- Food & Drink
Sharp-eyed readers with a fondness for small print will have noticed that my post about Forza Dispensa was tagged Peckham Dining Club. And if you follow me on Instagram, you’ll have seen the hashtag #PeckhamDiningClub appear every so often. It’s a tag that sounds like an ironic South East London version of The Bullingdon Club but is, in fact, the first step in a collaboration that means I can finally put ‘counterculture artpop provocateur’ on my CV.
My friend Torie Wilkinson is an artist who’s muse has recently taken to hanging out in cafés and takeaways. Her last exhibition, One Of Everything, was an oil paint record of everything on the menu at her local chicken shop in Camberwell. A few idle conversations about Instagram and food blogging inspired by that collection lead us to a very flattering idea: a series of paintings based on my Instagram feed.
Not wanting the exhibition to simply be a narcissistic record of things I’ve looked at that I want other people to look at too (that’s what Instagram is for), we knew the paintings would need a theme. As both of us have lived deep in the South Easts for years, and as Peckham has steadily been turning into Little Hackney Below The River ever since Frank’s opened up in 2009, food in SE15 seemed an obvious peg to hang Torie’s artistic vision on.
Potentially this is the most hipster art exhibition ever conceived, and we will both have to wear trousers so interesting at the preview that no one will even glance at the paintings. But it’s also an opportunity for me to look again at the shops, stalls, cafés and restaurants that populate Peckham Rye. Which is how I come to be eating a kebab in an alleyway on a Saturday lunchtime.
Asian Takeaway has been open for at least 2 years, maybe 3, possibly more. The red canopy and plastic window-framed hut looks like it’s always been part of the cobbled drive just off Rye Lane. I can’t remember when I first noticed it. It seemed to just emerge out of the wall. Peckham food bloggers Skint Foodie and Food Stories began mentioning it on Twitter. And I began thinking I should give it a try. Not one to hurry, I waited until a fortnight ago to actually peruse the menu.
Except I didn’t actually peruse the menu because there doesn’t really seem to be one. There were trays of samosas and curries in the counter. Bowls of dough and meats sat waiting for a customer to give them purpose. I took a punt and went with a generic request: “Can I have a lamb kebab?”
“Yes, 10 minutes.”
I handed over a £10 note and got £7 back. If nothing else, Asian Takeaway is spectacularly reasonable.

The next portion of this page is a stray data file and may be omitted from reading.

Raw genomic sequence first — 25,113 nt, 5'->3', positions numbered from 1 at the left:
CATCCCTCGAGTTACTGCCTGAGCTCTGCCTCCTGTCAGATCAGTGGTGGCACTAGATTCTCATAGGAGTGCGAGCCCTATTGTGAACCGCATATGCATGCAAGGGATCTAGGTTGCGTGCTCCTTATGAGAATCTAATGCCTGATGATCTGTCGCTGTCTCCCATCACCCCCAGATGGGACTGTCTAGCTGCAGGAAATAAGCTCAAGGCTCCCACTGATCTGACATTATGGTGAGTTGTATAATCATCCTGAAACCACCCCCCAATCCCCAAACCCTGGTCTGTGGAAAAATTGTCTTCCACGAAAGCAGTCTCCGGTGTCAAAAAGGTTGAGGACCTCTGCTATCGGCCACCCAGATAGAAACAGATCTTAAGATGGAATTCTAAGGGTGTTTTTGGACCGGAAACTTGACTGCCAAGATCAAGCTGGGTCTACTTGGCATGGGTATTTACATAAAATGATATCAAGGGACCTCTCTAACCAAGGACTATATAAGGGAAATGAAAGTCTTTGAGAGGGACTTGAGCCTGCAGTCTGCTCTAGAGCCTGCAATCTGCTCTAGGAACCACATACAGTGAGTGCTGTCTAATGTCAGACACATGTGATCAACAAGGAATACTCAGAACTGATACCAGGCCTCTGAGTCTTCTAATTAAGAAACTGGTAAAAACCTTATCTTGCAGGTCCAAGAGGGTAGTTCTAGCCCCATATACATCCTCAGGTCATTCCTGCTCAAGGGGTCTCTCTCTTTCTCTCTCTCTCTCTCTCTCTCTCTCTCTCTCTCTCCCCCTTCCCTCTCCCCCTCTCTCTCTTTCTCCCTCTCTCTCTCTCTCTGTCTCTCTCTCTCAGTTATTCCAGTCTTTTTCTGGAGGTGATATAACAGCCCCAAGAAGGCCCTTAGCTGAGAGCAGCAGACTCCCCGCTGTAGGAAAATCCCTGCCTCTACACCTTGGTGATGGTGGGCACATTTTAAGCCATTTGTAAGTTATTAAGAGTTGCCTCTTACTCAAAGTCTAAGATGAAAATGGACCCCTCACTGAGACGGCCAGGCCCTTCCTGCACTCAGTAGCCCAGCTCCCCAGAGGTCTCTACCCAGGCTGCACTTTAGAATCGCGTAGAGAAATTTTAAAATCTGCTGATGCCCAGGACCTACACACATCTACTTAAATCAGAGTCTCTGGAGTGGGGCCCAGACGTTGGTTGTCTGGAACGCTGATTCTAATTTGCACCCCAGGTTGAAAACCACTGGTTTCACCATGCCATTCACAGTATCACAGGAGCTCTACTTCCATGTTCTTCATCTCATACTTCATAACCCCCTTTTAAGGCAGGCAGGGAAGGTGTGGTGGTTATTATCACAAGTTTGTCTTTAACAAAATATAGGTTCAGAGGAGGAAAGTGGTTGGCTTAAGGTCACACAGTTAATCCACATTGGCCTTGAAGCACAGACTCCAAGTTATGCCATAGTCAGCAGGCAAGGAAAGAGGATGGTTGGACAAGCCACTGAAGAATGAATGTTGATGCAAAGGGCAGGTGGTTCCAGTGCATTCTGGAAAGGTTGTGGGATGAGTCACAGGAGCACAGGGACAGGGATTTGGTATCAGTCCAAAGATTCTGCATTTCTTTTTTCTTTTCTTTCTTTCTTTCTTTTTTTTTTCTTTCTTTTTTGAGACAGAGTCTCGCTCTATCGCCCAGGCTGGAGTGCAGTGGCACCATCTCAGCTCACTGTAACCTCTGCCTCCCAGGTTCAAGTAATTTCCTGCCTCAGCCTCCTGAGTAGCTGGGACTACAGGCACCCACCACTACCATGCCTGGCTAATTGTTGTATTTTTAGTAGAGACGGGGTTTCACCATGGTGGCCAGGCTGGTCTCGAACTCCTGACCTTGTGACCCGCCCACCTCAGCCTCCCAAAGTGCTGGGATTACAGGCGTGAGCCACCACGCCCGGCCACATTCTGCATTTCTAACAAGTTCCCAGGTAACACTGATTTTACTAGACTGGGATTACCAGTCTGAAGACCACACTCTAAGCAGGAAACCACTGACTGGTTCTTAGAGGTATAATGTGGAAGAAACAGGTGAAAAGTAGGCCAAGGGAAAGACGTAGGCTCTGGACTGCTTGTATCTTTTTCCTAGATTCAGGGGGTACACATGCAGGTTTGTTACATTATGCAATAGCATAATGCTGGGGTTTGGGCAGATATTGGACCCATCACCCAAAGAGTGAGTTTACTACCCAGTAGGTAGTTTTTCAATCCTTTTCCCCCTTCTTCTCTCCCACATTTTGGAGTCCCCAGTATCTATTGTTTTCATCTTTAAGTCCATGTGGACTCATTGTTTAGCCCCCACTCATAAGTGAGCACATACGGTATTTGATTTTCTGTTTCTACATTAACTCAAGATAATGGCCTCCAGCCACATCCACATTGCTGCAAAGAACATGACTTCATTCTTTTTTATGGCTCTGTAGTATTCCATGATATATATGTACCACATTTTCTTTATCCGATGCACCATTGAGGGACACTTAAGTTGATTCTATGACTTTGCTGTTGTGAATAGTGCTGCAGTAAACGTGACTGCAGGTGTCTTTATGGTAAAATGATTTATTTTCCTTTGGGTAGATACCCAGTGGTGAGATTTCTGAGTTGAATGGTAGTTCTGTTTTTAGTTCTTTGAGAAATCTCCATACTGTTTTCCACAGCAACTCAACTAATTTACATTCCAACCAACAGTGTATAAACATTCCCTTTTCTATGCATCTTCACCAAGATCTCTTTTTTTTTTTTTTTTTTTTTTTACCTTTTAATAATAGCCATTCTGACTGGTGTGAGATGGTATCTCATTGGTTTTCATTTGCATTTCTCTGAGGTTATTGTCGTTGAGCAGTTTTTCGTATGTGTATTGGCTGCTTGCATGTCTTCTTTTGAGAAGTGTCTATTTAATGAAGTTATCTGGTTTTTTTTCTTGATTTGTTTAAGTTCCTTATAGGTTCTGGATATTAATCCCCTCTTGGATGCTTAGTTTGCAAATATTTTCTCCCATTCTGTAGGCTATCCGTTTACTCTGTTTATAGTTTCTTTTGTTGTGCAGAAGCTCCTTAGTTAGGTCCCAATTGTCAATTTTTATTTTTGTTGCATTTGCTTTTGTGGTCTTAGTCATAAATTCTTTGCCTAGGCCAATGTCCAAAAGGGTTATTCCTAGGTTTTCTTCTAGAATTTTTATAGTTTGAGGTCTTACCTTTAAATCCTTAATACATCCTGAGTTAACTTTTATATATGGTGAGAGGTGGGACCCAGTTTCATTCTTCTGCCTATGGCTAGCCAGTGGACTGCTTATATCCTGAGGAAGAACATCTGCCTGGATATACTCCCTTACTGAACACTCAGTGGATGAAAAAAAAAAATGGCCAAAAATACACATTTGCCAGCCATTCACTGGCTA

I whiled away the 10-minute wait with a juice from Ali Baba, the stall next-door. Blitzing fruit and veg with verve and enthusiasm, Ali Baba has a menu of regular juices and seasonal blends priced at £3.50-£4. On my first visit I drank a sweet mix of nectarine, chamomile and fennel; most recently I tried spiced pumpkin, carrot and maple – proof that soon everything will taste of pumpkin spice. Which I won’t mind.
My favourite juice so far is mango and The Pickle House. It’s a blend of mango and briny pickle juice, which balances out the mango’s sweetness and gives the juice a bit of savoury punch. If you’ve ever wanted to drink mango chutney, then this is the juice for you.
Back at Asian Takeaway, my kebab is ready. A tube of brown paper rolled around freshly baked naan, salad and lamb kofta, it looks like the sort of thing I definitely can’t spill down myself. So I unwrap it to take at look at its innards (two thick lamb koftas, shredded lettuce, tomato and cucumber batons), rewrap it, and within seconds of biting into it I am covered in hot lamb juices. Delicious, wonderful, permanently staining lamb juices.
The koftas are meaty and mildly spiced, leaving a pleasant buzz on my lips as I chew messily through them. The salad is so much vegetable matter. But the bread, baked while the kebab was grilled, is the joyous bit. It’s pillowy in a way that bread has no right to be outside of novels. If I were a Borrower I’d spend a lot of time trying to steal the wraps as they come out of the tandoor in order to create the best dough-based bedding set the world has ever seen.
On a separate visit I ordered a chicken samosa, which they microwaved and therefore ruined. What should have been crisp and crunchy ended up being soft and floppy. The flapping greasy pastry overwhelmed the filling, making it a great big parcel of bland.
There are benches in the alleyway now, and some nice pot plants that do their best to jolly things up. Stagnant puddles of water caught in crumpled bits of the road sometimes make the atmosphere a bit sharp, but as far as lunch spots in London go, this little Peckham side street is one of the best.
My name is Jassy Davis and I'm a freelance food writer, recipe developer and food stylist. I write for magazines, websites and I'm the co-author of The Contented Calf Cookbook.
You can contact me at email@example.com
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